Objectives and Key Results

Objectives and Key Results (OKRs) are a performance management framework that brings company core values and objectives together. OKRs can be tracked on company, team, and individual level.

What are Objectives?

The goal of an OKR is to connect goals and objectives in a measurable way. This is to ensure that all members of a company are working towards that company’s goals in a unified direction. OKRs help teams spend less time being distracted by trivial tasks, and more time achieving team and company goals successfully. It is easier to achieve the objectives through measurable and specific factors when they are broken down into OKRs.

Every company, team, and even individual has different objectives, so it it important to set OKRs at every level. Every company is also unique so finding the right objectives that are best for your company or team can be hard. To find out some of the best ways to find the right ones, take a look at this tutorial.

What are Key Results?

The Key Results (KRs) are the measurements that help you know you’re on track. You can help find them easier by asking your team “How will we know we’re getting there?”. KRs have to make the objective clearly achievable. They are quantifiable and lead to the objective grading.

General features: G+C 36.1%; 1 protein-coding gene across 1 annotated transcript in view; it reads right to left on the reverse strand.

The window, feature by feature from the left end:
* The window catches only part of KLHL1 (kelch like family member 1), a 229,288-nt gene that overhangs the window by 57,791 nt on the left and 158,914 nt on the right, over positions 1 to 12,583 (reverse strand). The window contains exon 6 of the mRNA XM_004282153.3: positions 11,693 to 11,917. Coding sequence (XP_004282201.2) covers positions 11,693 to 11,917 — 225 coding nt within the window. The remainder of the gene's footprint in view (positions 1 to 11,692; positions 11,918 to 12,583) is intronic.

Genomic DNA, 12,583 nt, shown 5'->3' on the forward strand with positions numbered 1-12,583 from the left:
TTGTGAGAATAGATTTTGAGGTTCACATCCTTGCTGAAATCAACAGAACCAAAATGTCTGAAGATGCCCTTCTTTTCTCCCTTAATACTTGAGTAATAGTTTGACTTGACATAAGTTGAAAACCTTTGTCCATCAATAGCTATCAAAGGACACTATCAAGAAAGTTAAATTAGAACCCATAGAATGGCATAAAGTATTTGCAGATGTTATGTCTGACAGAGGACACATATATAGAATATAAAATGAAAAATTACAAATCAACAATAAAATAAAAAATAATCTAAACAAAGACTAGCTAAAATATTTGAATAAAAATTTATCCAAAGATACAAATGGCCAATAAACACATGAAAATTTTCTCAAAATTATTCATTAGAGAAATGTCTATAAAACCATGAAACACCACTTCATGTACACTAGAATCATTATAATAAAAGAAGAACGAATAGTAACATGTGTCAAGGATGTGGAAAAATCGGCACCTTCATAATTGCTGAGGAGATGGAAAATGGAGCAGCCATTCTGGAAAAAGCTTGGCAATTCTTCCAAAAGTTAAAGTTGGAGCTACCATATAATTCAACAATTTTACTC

Any metric defined in KRs should follow the S.M.A.R.T model – Specific, Measurable, Attainable, Relevant and Time-bound. KRs are most likely very different from team to team within a company and for each functional position.

Tracking OKRs

It is important to track the OKRs once they are set. Knowing how much progress is happening and where more focus should be put into is always helpful. One easy and visually appealing way to keep track of your company’s OKRs is with Chartio. There is a great tutorial on how to make an OKR dashboard with Chartio.

When tracking, it is important to think about what information should be communicated as well as how to visualize it. Everyone’s OKRs are different so the visualization will depend on what information is being displayed. It can also depend on why it is being displayed and who it is being shown to.

An example of a simple Annual Contract Revenue OKR is shown below.


Steven McKim

About Steven McKim

Steven is a Senior at Virginia Tech studying Computer Science. Currently interning for Chartio, he helps with the Data School site as well as Chartio.com to keep them running smoothly and make them as user friendly and visually appealing as possible.

« Back to Glossary Index